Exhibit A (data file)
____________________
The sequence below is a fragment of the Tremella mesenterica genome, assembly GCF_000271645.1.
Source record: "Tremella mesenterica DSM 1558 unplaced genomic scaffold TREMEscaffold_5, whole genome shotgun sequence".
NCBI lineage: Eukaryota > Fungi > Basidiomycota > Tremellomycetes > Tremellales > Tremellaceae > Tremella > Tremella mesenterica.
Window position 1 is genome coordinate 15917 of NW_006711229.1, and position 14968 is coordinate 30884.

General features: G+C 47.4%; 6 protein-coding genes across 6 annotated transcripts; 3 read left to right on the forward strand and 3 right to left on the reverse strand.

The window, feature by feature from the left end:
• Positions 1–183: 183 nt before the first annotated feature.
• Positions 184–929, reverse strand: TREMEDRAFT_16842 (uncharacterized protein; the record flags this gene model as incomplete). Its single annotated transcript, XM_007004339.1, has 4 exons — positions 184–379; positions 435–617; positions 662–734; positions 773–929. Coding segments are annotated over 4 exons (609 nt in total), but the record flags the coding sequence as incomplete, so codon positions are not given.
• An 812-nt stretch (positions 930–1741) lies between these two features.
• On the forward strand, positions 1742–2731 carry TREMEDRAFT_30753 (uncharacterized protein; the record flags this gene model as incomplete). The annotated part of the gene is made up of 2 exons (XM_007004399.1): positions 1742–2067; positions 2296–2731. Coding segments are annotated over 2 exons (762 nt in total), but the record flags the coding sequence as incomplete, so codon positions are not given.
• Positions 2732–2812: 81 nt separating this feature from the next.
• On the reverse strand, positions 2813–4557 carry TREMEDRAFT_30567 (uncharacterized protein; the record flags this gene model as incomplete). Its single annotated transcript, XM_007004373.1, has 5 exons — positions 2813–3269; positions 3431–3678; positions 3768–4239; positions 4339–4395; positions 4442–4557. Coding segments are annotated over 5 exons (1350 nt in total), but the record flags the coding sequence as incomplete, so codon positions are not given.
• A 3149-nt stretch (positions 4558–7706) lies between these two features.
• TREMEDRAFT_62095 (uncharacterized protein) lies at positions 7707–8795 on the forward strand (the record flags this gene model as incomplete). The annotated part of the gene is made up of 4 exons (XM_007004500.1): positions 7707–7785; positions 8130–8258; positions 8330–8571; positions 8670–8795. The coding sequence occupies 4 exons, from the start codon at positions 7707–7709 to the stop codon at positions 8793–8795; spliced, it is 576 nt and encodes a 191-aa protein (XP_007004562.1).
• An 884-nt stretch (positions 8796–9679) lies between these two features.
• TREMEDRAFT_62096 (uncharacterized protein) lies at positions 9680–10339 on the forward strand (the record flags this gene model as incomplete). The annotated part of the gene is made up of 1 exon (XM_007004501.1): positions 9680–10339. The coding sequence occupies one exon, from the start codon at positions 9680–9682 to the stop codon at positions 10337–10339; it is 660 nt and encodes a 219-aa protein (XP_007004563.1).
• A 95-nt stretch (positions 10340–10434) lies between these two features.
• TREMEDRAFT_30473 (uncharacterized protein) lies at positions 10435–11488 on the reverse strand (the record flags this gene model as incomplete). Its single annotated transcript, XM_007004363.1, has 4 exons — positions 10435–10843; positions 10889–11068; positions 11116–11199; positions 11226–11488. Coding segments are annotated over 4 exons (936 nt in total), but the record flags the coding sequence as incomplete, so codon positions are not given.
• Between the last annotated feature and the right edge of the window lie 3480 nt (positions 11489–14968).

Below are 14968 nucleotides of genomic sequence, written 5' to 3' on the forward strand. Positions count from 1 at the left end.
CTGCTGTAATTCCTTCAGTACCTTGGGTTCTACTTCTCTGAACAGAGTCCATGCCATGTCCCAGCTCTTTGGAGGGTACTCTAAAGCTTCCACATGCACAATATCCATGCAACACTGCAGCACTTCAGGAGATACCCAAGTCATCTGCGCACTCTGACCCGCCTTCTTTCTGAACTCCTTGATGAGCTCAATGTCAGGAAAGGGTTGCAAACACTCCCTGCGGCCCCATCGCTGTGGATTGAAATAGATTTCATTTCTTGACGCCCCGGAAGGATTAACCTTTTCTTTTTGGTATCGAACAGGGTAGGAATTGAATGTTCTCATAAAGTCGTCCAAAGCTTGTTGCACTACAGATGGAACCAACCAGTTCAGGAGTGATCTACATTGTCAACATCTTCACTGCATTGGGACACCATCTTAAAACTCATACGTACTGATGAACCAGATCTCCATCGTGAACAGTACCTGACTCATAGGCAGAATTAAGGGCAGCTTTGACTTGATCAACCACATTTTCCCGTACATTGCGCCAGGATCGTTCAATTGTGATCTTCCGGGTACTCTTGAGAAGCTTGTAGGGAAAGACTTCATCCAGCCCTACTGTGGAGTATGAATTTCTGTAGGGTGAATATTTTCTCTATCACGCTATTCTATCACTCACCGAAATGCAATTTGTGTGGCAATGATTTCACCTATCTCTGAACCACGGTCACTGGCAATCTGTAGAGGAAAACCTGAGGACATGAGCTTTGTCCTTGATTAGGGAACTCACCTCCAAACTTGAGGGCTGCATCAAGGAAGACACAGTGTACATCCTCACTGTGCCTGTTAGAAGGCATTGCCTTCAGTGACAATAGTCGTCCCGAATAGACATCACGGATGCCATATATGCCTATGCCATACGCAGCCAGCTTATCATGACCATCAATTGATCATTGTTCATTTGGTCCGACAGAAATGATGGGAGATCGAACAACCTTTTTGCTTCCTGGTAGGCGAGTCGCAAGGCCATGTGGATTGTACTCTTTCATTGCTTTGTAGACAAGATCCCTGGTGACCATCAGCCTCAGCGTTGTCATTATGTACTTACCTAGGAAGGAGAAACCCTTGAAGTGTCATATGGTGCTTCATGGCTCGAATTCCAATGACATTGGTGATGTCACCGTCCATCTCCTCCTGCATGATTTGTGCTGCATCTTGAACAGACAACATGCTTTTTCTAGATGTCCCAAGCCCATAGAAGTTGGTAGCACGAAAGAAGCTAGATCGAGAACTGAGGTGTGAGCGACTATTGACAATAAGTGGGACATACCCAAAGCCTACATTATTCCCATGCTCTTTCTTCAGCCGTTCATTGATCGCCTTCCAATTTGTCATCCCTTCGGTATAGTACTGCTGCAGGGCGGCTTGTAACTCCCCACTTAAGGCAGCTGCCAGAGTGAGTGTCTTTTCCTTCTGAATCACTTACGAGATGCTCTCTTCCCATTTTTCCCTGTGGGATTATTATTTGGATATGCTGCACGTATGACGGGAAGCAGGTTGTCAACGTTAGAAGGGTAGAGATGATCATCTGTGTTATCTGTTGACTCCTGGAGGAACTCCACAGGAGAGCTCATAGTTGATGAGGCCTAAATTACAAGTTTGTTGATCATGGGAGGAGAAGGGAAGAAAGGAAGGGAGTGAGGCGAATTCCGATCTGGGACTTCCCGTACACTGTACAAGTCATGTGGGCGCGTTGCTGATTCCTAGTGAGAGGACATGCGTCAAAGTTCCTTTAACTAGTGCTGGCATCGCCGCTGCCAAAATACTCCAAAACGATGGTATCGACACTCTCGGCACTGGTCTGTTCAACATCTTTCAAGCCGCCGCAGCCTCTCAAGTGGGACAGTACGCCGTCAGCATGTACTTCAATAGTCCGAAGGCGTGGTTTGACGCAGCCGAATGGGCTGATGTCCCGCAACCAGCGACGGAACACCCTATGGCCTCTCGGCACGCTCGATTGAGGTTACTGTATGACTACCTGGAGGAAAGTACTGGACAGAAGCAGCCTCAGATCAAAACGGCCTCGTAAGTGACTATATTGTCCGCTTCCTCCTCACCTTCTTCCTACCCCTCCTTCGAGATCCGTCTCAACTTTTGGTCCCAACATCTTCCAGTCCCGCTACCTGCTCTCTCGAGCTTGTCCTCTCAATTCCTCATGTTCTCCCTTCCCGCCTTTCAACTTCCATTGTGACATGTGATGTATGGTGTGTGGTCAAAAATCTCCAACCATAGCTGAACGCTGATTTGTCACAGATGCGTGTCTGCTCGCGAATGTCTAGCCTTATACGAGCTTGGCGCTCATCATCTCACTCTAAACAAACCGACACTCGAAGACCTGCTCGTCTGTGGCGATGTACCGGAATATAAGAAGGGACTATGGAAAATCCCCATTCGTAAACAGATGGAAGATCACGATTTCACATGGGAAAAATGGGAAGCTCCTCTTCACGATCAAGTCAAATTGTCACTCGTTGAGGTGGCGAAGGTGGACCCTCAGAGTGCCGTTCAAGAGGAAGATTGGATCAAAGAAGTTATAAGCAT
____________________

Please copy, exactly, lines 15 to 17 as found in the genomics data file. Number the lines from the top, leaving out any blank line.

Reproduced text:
• An 884-nt stretch (positions 8796–9679) lies between these two features.
• TREMEDRAFT_62096 (uncharacterized protein) lies at positions 9680–10339 on the forward strand (the record flags this gene model as incomplete). The annotated part of the gene is made up of 1 exon (XM_007004501.1): positions 9680–10339. The coding sequence occupies one exon, from the start codon at positions 9680–9682 to the stop codon at positions 10337–10339; it is 660 nt and encodes a 219-aa protein (XP_007004563.1).
• A 95-nt stretch (positions 10340–10434) lies between these two features.